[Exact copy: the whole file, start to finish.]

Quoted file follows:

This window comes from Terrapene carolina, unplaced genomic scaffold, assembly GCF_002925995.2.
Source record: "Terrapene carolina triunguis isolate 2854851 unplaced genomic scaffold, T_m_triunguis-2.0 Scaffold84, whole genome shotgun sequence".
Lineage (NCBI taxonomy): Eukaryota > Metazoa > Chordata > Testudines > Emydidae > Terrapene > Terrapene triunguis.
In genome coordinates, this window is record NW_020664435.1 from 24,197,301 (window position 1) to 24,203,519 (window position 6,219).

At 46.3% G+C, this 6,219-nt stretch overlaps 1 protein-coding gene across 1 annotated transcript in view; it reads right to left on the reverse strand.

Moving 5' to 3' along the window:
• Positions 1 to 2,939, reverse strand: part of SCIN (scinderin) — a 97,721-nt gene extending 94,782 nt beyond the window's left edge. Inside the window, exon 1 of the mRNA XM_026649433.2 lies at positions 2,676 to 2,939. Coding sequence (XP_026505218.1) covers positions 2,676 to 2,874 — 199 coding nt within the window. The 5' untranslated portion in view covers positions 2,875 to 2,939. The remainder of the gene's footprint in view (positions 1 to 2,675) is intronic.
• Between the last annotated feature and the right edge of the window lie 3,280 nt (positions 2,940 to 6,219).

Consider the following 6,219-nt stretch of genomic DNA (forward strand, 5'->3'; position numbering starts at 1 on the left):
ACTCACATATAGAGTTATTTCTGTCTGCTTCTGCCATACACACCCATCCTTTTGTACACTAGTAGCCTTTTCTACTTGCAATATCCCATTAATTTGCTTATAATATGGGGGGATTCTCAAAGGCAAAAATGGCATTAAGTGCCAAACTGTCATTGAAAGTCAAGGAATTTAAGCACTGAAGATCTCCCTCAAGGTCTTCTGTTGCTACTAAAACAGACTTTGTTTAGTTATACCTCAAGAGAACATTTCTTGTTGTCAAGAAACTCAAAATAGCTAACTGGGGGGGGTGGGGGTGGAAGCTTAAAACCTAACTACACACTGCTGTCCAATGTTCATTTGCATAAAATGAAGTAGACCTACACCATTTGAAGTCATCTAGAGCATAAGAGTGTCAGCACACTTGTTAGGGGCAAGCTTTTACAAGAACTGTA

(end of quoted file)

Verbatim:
This window comes from Terrapene carolina, unplaced genomic scaffold, assembly GCF_002925995.2.
Source record: "Terrapene carolina triunguis isolate 2854851 unplaced genomic scaffold, T_m_triunguis-2.0 Scaffold84, whole genome shotgun sequence".
Lineage (NCBI taxonomy): Eukaryota > Metazoa > Chordata > Testudines > Emydidae > Terrapene > Terrapene triunguis.
In genome coordinates, this window is record NW_020664435.1 from 24,197,301 (window position 1) to 24,203,519 (window position 6,219).

At 46.3% G+C, this 6,219-nt stretch overlaps 1 protein-coding gene across 1 annotated transcript in view; it reads right to left on the reverse strand.

Moving 5' to 3' along the window:
• Positions 1 to 2,939, reverse strand: part of SCIN (scinderin) — a 97,721-nt gene extending 94,782 nt beyond the window's left edge. Inside the window, exon 1 of the mRNA XM_026649433.2 lies at positions 2,676 to 2,939. Coding sequence (XP_026505218.1) covers positions 2,676 to 2,874 — 199 coding nt within the window. The 5' untranslated portion in view covers positions 2,875 to 2,939. The remainder of the gene's footprint in view (positions 1 to 2,675) is intronic.
• Between the last annotated feature and the right edge of the window lie 3,280 nt (positions 2,940 to 6,219).

Consider the following 6,219-nt stretch of genomic DNA (forward strand, 5'->3'; position numbering starts at 1 on the left):
ACTCACATATAGAGTTATTTCTGTCTGCTTCTGCCATACACACCCATCCTTTTGTACACTAGTAGCCTTTTCTACTTGCAATATCCCATTAATTTGCTTATAATATGGGGGGATTCTCAAAGGCAAAAATGGCATTAAGTGCCAAACTGTCATTGAAAGTCAAGGAATTTAAGCACTGAAGATCTCCCTCAAGGTCTTCTGTTGCTACTAAAACAGACTTTGTTTAGTTATACCTCAAGAGAACATTTCTTGTTGTCAAGAAACTCAAAATAGCTAACTGGGGGGGGTGGGGGTGGAAGCTTAAAACCTAACTACACACTGCTGTCCAATGTTCATTTGCATAAAATGAAGTAGACCTACACCATTTGAAGTCATCTAGAGCATAAGAGTGTCAGCACACTTGTTAGGGGCAAGCTTTTACAAGAACTGTA